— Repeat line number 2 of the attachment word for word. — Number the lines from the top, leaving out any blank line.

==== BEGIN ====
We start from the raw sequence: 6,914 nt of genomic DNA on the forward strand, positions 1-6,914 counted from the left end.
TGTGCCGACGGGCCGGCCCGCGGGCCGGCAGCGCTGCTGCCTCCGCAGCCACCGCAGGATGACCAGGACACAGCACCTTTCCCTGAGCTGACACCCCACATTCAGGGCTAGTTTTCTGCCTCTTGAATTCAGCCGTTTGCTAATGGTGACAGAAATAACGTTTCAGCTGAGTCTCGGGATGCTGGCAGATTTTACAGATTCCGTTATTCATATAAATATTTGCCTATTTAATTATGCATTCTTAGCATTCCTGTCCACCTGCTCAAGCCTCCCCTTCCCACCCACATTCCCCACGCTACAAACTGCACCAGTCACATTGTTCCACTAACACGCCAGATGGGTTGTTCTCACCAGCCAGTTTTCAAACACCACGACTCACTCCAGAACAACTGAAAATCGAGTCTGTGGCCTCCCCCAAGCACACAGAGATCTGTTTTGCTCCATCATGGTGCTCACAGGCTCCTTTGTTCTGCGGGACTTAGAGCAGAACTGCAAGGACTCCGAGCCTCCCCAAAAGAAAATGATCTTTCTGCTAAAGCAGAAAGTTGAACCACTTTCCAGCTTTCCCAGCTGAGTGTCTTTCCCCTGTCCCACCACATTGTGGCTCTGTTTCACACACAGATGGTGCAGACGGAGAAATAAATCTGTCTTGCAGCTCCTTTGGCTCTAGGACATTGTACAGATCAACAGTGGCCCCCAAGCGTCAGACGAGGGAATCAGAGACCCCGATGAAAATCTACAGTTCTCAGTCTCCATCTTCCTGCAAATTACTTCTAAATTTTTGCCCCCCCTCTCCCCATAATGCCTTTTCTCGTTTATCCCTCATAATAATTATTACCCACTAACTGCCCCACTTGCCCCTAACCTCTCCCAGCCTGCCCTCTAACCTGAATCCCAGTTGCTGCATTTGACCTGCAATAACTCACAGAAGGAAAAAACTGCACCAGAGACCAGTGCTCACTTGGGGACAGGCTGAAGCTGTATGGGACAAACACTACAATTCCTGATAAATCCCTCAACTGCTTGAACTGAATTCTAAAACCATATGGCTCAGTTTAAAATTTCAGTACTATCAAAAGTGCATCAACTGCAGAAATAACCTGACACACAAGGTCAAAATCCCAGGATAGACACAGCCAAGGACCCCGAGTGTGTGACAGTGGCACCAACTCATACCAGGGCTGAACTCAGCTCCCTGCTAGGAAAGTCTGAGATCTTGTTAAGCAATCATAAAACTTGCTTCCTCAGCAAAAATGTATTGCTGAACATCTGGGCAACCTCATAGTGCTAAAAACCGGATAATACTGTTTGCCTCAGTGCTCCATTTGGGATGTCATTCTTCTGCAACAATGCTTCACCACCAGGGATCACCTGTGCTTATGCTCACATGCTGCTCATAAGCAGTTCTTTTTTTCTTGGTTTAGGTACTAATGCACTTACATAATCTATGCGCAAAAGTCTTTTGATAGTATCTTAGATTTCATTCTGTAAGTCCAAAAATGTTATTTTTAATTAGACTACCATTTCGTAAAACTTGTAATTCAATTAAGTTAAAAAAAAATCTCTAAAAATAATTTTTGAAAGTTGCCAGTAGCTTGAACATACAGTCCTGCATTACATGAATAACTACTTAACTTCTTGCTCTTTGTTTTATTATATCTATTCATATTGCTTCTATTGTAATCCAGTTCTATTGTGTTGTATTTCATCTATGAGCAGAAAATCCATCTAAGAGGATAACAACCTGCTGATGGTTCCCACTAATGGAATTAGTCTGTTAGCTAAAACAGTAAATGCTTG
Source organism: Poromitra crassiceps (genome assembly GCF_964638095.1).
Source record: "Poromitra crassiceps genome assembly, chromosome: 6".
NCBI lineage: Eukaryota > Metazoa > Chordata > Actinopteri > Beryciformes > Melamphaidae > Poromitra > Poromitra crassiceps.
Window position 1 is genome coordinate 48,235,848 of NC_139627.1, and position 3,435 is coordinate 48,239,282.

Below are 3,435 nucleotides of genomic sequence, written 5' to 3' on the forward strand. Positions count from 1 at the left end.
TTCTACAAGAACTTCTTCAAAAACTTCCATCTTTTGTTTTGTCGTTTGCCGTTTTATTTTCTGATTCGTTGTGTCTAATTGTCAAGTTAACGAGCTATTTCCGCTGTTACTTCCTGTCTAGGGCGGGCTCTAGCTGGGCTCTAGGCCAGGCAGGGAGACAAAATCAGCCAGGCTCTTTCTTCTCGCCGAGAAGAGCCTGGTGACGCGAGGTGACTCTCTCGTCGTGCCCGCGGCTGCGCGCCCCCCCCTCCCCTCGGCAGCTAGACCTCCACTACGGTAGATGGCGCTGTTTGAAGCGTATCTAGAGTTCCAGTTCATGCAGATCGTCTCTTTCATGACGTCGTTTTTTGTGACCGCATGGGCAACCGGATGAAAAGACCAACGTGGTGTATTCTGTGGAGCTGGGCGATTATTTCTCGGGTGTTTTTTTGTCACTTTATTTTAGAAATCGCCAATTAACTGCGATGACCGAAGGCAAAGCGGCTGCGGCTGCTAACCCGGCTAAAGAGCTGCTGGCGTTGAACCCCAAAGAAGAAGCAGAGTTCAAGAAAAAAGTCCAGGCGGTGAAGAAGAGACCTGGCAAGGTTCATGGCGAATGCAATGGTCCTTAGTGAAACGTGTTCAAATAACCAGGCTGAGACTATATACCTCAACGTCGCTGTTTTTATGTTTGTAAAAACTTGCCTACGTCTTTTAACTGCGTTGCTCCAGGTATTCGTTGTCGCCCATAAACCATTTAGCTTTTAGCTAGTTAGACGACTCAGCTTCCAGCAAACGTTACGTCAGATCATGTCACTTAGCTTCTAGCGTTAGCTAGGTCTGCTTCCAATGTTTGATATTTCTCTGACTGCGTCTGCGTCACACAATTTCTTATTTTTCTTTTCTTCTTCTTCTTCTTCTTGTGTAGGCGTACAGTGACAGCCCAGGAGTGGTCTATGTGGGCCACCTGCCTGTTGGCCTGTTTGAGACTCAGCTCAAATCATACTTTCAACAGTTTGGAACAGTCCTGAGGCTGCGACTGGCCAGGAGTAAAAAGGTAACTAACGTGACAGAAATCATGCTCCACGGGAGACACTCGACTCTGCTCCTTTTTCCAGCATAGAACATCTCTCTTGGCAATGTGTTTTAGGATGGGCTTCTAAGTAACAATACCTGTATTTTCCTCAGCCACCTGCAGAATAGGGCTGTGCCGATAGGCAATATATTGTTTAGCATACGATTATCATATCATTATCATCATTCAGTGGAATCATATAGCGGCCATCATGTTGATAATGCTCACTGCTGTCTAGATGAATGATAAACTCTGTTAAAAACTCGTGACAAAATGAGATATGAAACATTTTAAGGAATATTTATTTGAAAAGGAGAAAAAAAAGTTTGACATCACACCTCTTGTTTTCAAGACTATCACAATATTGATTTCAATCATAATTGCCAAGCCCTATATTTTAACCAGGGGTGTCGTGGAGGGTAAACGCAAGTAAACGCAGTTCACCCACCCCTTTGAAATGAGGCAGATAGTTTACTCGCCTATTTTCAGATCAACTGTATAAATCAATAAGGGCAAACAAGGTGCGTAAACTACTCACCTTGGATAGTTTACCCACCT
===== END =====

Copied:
TGTGCCGACGGGCCGGCCCGCGGGCCGGCAGCGCTGCTGCCTCCGCAGCCACCGCAGGATGACCAGGACACAGCACCTTTCCCTGAGCTGACACCCCACATTCAGGGCTAGTTTTCTGCCTCTTGAATTCAGCCGTTTGCTAATGGTGACAGAAATAACGTTTCAGCTGAGTCTCGGGATGCTGGCAGATTTTACAGATTCCGTTATTCATATAAATATTTGCCTATTTAATTATGCATTCTTAGCATTCCTGTCCACCTGCTCAAGCCTCCCCTTCCCACCCACATTCCCCACGCTACAAACTGCACCAGTCACATTGTTCCACTAACACGCCAGATGGGTTGTTCTCACCAGCCAGTTTTCAAACACCACGACTCACTCCAGAACAACTGAAAATCGAGTCTGTGGCCTCCCCCAAGCACACAGAGATCTGTTTTGCTCCATCATGGTGCTCACAGGCTCCTTTGTTCTGCGGGACTTAGAGCAGAACTGCAAGGACTCCGAGCCTCCCCAAAAGAAAATGATCTTTCTGCTAAAGCAGAAAGTTGAACCACTTTCCAGCTTTCCCAGCTGAGTGTCTTTCCCCTGTCCCACCACATTGTGGCTCTGTTTCACACACAGATGGTGCAGACGGAGAAATAAATCTGTCTTGCAGCTCCTTTGGCTCTAGGACATTGTACAGATCAACAGTGGCCCCCAAGCGTCAGACGAGGGAATCAGAGACCCCGATGAAAATCTACAGTTCTCAGTCTCCATCTTCCTGCAAATTACTTCTAAATTTTTGCCCCCCCTCTCCCCATAATGCCTTTTCTCGTTTATCCCTCATAATAATTATTACCCACTAACTGCCCCACTTGCCCCTAACCTCTCCCAGCCTGCCCTCTAACCTGAATCCCAGTTGCTGCATTTGACCTGCAATAACTCACAGAAGGAAAAAACTGCACCAGAGACCAGTGCTCACTTGGGGACAGGCTGAAGCTGTATGGGACAAACACTACAATTCCTGATAAATCCCTCAACTGCTTGAACTGAATTCTAAAACCATATGGCTCAGTTTAAAATTTCAGTACTATCAAAAGTGCATCAACTGCAGAAATAACCTGACACACAAGGTCAAAATCCCAGGATAGACACAGCCAAGGACCCCGAGTGTGTGACAGTGGCACCAACTCATACCAGGGCTGAACTCAGCTCCCTGCTAGGAAAGTCTGAGATCTTGTTAAGCAATCATAAAACTTGCTTCCTCAGCAAAAATGTATTGCTGAACATCTGGGCAACCTCATAGTGCTAAAAACCGGATAATACTGTTTGCCTCAGTGCTCCATTTGGGATGTCATTCTTCTGCAACAATGCTTCACCACCAGGGATCACCTGTGCTTATGCTCACATGCTGCTCATAAGCAGTTCTTTTTTTCTTGGTTTAGGTACTAATGCACTTACATAATCTATGCGCAAAAGTCTTTTGATAGTATCTTAGATTTCATTCTGTAAGTCCAAAAATGTTATTTTTAATTAGACTACCATTTCGTAAAACTTGTAATTCAATTAAGTTAAAAAAAAATCTCTAAAAATAATTTTTGAAAGTTGCCAGTAGCTTGAACATACAGTCCTGCATTACATGAATAACTACTTAACTTCTTGCTCTTTGTTTTATTATATCTATTCATATTGCTTCTATTGTAATCCAGTTCTATTGTGTTGTATTTCATCTATGAGCAGAAAATCCATCTAAGAGGATAACAACCTGCTGATGGTTCCCACTAATGGAATTAGTCTGTTAGCTAAAACAGTAAATGCTTG